“In the beginning, in September-October 2010, we started with many different quarter-scale design concepts,” he explains. “My desire was to give a strong and very modern, futuristic taste and approach to the car – because we knew this car would be a manifesto for Ferrari. We knew we had to create a milestone.”
To do that, says Manzoni, the relationship between the car’s engineers and its designers had to be closer than ever before. “The interaction between the Ferrari design team and the engineering team was immediately strong, right from the beginning,” he says.
“To start with, we had a technical model developed by the pre-engineering department. It was a functional model representing all the needs regarding aerodynamics and so on, and the original idea was also to keep the car very small.
“But it wasn’t very nice to look at,” admits Manzoni. “It was a bit brutal, a little bit primitive. But once we understood the complexities of the aerodynamics of the car – for instance, the pressure to create airflow towards the side of the car and to the radiators – we could move forwards.”
So does Manzoni feel that he needs to be an engineer as well as a designer nowadays to be able to create a car like LaFerrari? “No,” he says firmly. “But I’m an architect, and I’m very passionate about these things. And anyway, if you don’t understand the specific needs of every single part of the car technically and aerodynamically, it’s difficult to make a car like this very beautiful. You cannot do it, basically.”
As the project progressed, so did the desire from everyone at Ferrari – right up to and including company chairman Luca di Montezemolo – to produce a totally modern but beautiful and dramatic-looking car, and to do so entirely in-house, without the aid of Pininfarina. Any design details that were considered retro or pastiche were instantly cast asunder.
“I didn’t want any kind of retro feeling to the design,” declares Manzoni. “Maybe the feeling from some of the more beautiful Ferraris, perhaps, such as the P3, but overall I didn’t want it to be retro. I’m a designer, so let me look forwards, and not always backwards to the past.”
Eventually, two different design proposals were chosen to pursue from the many different themes that were originally put forward, full-size examples of which occupy pride of place in the museum, side by side with the real thing. The first of these is called Manta, the second Tensostruttura, and both feature all sorts of recognisable details that ended up on the final car.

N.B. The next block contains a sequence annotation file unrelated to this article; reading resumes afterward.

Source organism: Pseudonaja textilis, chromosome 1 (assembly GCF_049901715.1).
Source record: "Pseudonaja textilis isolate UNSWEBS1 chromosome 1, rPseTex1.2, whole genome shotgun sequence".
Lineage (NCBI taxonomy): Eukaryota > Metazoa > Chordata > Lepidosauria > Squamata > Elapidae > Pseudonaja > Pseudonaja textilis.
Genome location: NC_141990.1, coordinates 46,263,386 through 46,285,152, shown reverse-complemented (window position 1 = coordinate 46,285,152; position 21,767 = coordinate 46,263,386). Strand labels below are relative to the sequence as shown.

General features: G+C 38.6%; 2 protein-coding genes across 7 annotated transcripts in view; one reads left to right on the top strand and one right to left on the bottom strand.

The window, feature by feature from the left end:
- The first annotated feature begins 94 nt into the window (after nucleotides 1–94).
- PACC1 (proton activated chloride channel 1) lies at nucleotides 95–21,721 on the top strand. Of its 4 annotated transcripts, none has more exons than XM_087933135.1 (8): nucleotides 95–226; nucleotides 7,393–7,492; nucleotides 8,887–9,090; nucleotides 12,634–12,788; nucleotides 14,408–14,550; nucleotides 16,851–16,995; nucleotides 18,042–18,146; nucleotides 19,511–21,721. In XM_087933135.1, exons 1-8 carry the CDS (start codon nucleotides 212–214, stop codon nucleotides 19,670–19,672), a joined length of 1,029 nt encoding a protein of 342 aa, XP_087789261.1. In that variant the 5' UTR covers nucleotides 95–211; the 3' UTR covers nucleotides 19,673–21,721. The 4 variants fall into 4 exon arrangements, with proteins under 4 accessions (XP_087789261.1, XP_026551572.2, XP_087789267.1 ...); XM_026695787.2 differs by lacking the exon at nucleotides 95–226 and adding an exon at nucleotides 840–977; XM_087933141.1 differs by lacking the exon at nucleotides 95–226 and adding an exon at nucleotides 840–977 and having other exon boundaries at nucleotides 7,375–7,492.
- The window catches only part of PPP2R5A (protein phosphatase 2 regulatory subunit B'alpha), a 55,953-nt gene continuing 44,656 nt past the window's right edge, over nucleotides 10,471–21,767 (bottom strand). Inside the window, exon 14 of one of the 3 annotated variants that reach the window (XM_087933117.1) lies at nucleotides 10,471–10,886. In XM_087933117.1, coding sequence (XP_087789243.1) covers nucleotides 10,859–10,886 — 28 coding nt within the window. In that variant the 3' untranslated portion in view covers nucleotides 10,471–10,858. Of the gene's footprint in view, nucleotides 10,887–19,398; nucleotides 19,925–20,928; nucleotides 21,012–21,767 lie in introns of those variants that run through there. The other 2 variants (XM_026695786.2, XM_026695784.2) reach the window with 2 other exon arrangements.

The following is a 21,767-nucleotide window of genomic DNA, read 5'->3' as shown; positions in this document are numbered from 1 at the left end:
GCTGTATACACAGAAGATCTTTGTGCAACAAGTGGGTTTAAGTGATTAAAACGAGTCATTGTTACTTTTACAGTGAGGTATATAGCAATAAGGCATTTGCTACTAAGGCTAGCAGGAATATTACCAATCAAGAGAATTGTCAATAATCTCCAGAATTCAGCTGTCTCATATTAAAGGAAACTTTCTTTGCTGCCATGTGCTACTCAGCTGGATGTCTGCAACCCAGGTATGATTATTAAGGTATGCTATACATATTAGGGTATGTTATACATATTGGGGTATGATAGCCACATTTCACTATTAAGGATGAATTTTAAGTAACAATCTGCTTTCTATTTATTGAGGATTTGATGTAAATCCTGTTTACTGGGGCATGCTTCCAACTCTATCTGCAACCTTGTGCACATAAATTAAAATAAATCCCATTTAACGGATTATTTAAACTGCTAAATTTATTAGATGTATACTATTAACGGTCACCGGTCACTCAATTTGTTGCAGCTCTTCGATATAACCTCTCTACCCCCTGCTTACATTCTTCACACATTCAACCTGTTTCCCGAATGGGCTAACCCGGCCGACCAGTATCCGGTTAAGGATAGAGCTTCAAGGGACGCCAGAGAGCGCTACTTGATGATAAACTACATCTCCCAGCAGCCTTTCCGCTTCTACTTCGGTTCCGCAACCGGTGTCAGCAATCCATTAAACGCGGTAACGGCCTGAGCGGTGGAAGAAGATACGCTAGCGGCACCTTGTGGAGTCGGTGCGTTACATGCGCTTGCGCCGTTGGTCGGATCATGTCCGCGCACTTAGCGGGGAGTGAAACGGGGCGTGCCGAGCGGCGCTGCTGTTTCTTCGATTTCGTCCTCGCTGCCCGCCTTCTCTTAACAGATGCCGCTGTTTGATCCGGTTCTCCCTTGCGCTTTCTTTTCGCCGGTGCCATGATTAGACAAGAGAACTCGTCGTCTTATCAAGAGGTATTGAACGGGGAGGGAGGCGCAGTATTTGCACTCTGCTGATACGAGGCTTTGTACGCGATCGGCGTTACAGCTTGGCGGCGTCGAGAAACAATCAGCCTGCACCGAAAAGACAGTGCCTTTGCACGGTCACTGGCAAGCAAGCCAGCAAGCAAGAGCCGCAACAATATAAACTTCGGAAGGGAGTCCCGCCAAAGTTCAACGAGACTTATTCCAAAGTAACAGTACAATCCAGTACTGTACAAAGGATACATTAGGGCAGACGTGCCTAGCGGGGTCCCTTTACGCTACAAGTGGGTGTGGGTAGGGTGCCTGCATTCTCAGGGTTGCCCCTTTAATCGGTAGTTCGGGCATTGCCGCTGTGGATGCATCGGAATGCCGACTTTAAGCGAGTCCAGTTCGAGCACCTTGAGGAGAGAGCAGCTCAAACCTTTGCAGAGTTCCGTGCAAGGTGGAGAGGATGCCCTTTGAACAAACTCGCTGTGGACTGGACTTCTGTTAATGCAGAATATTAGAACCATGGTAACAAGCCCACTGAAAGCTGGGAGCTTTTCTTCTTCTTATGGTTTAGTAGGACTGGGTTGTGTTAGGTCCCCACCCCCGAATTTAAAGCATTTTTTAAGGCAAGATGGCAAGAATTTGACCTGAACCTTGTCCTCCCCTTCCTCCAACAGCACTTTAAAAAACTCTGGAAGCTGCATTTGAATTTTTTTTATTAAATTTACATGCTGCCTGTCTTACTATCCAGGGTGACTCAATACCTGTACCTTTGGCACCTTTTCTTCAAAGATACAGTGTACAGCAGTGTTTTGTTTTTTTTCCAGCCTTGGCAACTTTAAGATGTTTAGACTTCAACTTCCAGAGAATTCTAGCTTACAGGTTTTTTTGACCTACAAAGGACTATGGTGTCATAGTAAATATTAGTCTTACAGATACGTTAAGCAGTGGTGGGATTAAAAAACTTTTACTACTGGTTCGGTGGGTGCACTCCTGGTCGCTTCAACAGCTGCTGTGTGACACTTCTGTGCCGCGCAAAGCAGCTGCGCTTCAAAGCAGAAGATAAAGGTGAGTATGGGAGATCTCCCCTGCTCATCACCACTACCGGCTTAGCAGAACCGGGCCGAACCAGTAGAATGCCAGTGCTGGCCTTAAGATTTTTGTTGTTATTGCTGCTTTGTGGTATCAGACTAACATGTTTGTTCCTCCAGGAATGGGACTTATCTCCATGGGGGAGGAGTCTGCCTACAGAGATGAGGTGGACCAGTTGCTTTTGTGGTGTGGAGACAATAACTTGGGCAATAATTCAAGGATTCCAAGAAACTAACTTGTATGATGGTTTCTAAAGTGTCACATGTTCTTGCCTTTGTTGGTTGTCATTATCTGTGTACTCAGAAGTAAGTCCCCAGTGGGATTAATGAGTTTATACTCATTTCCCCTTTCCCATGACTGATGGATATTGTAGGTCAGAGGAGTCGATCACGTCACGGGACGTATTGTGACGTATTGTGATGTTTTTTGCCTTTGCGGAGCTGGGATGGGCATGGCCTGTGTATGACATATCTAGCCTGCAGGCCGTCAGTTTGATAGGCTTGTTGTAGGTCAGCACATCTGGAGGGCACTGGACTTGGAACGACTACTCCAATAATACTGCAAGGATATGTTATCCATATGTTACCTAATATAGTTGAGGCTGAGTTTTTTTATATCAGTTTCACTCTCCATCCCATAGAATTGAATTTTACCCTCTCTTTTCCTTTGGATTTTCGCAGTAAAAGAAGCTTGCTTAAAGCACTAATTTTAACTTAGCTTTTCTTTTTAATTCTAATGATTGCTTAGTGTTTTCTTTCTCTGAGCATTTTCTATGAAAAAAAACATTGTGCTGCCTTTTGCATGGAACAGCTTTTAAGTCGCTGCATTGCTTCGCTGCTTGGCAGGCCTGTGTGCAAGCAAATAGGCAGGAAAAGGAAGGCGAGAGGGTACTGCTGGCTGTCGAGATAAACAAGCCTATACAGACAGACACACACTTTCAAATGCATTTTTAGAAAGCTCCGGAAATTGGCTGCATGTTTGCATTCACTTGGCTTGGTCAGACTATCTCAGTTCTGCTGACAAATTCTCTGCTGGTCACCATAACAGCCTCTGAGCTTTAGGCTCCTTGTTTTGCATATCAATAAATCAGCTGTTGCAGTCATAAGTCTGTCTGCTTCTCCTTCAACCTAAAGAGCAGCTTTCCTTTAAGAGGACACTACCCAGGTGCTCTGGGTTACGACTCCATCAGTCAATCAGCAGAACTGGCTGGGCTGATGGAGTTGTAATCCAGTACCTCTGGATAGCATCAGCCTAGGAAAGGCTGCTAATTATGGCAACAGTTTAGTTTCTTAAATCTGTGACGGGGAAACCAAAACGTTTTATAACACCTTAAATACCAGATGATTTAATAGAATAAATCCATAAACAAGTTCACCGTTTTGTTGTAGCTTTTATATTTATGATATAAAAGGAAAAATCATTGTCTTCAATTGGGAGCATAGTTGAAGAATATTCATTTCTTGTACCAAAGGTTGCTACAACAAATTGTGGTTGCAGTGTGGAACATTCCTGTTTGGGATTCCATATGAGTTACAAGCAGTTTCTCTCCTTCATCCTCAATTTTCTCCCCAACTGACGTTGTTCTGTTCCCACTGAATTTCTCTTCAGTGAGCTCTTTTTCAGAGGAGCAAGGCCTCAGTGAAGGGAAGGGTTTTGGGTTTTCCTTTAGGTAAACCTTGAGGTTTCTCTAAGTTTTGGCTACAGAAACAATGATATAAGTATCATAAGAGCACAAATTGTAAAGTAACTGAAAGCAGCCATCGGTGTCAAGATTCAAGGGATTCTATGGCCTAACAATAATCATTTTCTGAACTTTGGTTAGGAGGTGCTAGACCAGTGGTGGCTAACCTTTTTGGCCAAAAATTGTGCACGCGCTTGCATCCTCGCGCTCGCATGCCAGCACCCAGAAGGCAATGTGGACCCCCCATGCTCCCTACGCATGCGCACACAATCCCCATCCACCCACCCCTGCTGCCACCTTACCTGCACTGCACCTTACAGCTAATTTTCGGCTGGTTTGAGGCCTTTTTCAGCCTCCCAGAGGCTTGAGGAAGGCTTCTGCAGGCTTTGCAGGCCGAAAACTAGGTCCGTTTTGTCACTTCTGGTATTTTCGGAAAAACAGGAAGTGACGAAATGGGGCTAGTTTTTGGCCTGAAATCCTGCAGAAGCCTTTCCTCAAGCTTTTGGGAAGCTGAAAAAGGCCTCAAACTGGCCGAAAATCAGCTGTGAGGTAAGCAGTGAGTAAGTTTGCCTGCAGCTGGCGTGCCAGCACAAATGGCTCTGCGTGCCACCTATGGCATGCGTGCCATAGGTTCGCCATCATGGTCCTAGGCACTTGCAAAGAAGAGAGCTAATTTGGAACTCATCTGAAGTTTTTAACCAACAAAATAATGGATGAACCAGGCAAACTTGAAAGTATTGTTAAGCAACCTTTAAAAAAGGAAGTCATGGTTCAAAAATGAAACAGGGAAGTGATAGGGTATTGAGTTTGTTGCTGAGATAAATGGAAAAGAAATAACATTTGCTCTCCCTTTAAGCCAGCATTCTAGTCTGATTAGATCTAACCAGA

The distinctive nose of the Manta is all but unchanged for LaFerrari, for example, while the tensioned, tent-like side strakes and ‘lightweight feel’ of much of the Tensostruttura’s side and rear bodywork are also clearly identifiable.
The three of them together look quite magnificent and you can almost sense the evolution of the car as it happened. What’s more intriguing still is the series of design proposals that line the walls behind the full-scale models. These images, explains Manzoni, effectively tell the story of LaFerrari’s creation in a way that’s never been made public before, starting from day one in September 2010 and going right up to that memorable Geneva unveiling on 6 March this year.
Whether you love, like or loathe the end result – the sheer boldness of LaFerrari’s styling is unlikely to meet with universal approval – the fact that you can wander into the Ferrari museum, hand over €13 and bask in the story of its creation is proof of a tectonic shift in attitude at Ferrari. In the old days there were too many closed doors, too many secrets that had to be kept. At one time, the rest of the world simply wasn’t welcome behind the doors to that old factory gate.